Inline Cooling Fan

Last updated: November 19, 2021

What Does Inline Cooling Fan Mean?

In growrooms, an inline fan (as opposed to a portable stand-up or clip-on oscillating fan) can be part of both a cooling system for indoor grow lights (used with air-cooled reflectors), as well as an exhaust system that helps remove stale, moisture-laden air from an indoor growing area, reducing the chance of mold development and growth.

Inline cooling fans come in a broad range of sizes, strengths, and styles, and can have any number of features. For instance, a powder-coated finish can help the fan withstand moisture and last longer, while low-RPM fans operate more quietly, particularly if equipped with a mixed-flow impeller. Inline fans can and should be combined with filters to clean air and remove potentially harmful particulates when part of an inbound air system.


Maximum Yield Explains Inline Cooling Fan

Indoor growing has become an important solution for gardeners in areas where arable land is not immediately available, those in urban areas, and many others. However, it comes with a range of challenges that must be overcome. Lighting, moisture control, cooling, and airflow are just a few of these. An inline cooling fan can help with several of those potential issues.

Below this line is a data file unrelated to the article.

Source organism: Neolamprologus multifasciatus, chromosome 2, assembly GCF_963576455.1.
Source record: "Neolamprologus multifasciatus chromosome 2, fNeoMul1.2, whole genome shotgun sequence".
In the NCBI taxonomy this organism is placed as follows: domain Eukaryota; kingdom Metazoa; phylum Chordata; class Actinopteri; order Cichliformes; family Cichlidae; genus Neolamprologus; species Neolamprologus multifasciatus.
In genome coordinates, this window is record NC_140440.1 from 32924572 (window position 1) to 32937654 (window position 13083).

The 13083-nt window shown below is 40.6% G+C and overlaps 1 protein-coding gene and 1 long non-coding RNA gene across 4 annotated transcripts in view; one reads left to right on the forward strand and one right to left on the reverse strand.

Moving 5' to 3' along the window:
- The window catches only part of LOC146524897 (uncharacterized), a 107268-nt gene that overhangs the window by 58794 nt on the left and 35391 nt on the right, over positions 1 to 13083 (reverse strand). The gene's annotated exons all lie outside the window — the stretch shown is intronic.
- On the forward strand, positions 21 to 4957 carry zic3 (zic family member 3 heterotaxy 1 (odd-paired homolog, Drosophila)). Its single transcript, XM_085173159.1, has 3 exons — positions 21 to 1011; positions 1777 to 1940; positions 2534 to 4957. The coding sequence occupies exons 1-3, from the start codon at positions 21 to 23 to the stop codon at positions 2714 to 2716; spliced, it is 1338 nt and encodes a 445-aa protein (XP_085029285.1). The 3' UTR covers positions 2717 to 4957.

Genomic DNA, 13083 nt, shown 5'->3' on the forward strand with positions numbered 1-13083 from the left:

An inline cooling fan is essentially exactly what it sounds like – a small fan that sits within the line of existing ductwork. It serves to move air in a desired direction, and can be part of both cooling systems, as well as exhaust systems.

In a cooling system, an inline cooling fan would be used to help cool grow lights, reducing the amount of heat generated within an indoor growing area, and potentially lengthening the lifespan of grow light bulbs. In an exhaust system, an inline cooling fan would be used to help move stale air out of an indoor growing area to control the amount of moisture in the area, prevent mold and bacteria growth, and ensure healthier plants.

Inline fans are built (mounted) inside a grow rooms overhead ductwork. Some inline fans are paired with screens to keep out unwanted pathogens, and filters to remove and control unpleasant odors. Inline fans are not installed directly onto the ceiling, rather, they are found inside ducts and are common in homes and office buildings in addition to grow rooms.


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